Already, some states — Florida among them — have banned some books by Black authors who dare to tell stories of Black life. Some teachers even admit they don’t know what, or how, to teach Black history these days.
What a pity. Black history is American history. You can’t teach one without teaching the other.
While the history of the plight of Blacks in this country is not always pretty, it is our history and it should be taught to all children regardless of their ethnic background.
If our true history had been taught in our schools early on, perhaps there wouldn’t be such a divide today. Perhaps there would be more respect and compassion for people of color.
Not teaching our history has made us a country of ignorant people who don’t know much about each other and therefore don’t care. I think that because of widespread ignorance, Blacks still bear the label that says we are shiftless and lazy.
Not incorporating Black history into American history is why there was such chaos when our schools were finally desegregated. And why there was so much “white flight” and vandalism when Blacks moved into white neighborhoods, trying to buy a piece of the American dream.
Not knowing our history caused angry white adults to shout racists slurs in 1960 at a small Black girl who was brave enough to integrate an all-white elementary school in New Orleans — the first Black chlld, in fact, to attend an all-white elementary school in Louisiana. I remember reading about little Ruby Bridges in the newspaper and seeing the picture of her walking bravely between two burly white U.S. marshals.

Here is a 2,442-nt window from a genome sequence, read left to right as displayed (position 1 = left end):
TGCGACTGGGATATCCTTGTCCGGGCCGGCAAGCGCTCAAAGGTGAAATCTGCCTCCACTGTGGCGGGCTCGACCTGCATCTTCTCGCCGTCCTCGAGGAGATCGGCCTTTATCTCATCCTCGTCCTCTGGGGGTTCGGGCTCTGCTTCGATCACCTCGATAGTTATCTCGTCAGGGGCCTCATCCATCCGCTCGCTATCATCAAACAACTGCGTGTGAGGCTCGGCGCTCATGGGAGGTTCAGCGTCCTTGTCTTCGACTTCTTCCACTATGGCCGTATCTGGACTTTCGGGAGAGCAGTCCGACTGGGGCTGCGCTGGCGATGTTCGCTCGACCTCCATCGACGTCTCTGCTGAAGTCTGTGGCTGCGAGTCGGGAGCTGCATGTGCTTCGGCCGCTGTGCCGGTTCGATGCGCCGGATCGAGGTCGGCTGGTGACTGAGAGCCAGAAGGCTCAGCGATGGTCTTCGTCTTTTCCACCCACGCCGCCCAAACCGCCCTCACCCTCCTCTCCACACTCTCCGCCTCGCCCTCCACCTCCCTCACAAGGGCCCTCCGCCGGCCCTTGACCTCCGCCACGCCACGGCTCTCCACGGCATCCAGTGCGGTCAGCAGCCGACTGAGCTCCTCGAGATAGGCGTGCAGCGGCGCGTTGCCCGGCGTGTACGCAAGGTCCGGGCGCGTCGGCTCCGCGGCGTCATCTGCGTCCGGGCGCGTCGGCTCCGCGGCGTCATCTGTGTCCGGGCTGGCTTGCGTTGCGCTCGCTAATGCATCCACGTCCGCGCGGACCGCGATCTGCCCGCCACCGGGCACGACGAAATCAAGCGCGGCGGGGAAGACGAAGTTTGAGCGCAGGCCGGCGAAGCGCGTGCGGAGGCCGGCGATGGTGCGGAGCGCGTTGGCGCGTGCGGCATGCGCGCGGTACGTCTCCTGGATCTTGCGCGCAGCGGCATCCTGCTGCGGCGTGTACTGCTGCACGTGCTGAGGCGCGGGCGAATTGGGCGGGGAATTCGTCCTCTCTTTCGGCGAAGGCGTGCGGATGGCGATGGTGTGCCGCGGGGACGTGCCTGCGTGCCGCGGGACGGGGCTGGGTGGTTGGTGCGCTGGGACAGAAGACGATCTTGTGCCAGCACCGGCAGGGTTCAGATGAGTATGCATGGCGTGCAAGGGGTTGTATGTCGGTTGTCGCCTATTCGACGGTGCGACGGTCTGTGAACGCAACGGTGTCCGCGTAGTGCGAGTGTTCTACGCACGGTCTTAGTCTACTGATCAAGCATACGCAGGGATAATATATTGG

I really can understand why Gov. DeSantis wants to block such history. I imagine it makes him feel ashamed, and so he thinks that blotting such historic events out of school curriculums will make that history go away and that no white child will ever have to feel guilty about it. I don’t want anyone to feel guilty about our history. But the truth must be told.
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Perhaps the governor can blot our stories from the history books and from our educational institutions.
But he can’t blot out the image of little Ruby from the minds of millions, like me, who will never forget. And, Mr. Governor, you can’t make me stop telling Ruby’s story, either. I have told it to my children, my grandchildren, and now, my great-grandchildren.
I agree with you on one thing, though: The truth isn’t always pretty, and learning about it does at times make us uncomfortable. But teaching the true history of our country is necessary. Knowing the truth can help us to be better human beings.
You may ban our books and forbid our stories to be told in Florida’s schools. But you can’t ban the truth from our heart. We will not let you steal our history.
So try as you may, Mr. Governor, you will never make me, and other freedom- and justice-loving people, forget our history — or to be too afraid to share it. We will find a way.
Ancestors Day celebration on Sunday, Feb. 5, in North Miami
The community is invited to an Ancestors Day celebration at 2 p.m. Sunday, Feb. 5, at Enchanted Forest Park (Elaine Gordon Park), 1725 NE 135th St., in North Miami. The purpose of the event is to honor the memory of Black ancestors during Black History Month.
Participants are asked to wear white and bring a chair or blanket to sit on, and flowers and fruit to be placed on the ancestors’ altar. It’s a free event and open to the public.
Bea L. Hines can be reached at email@example.com.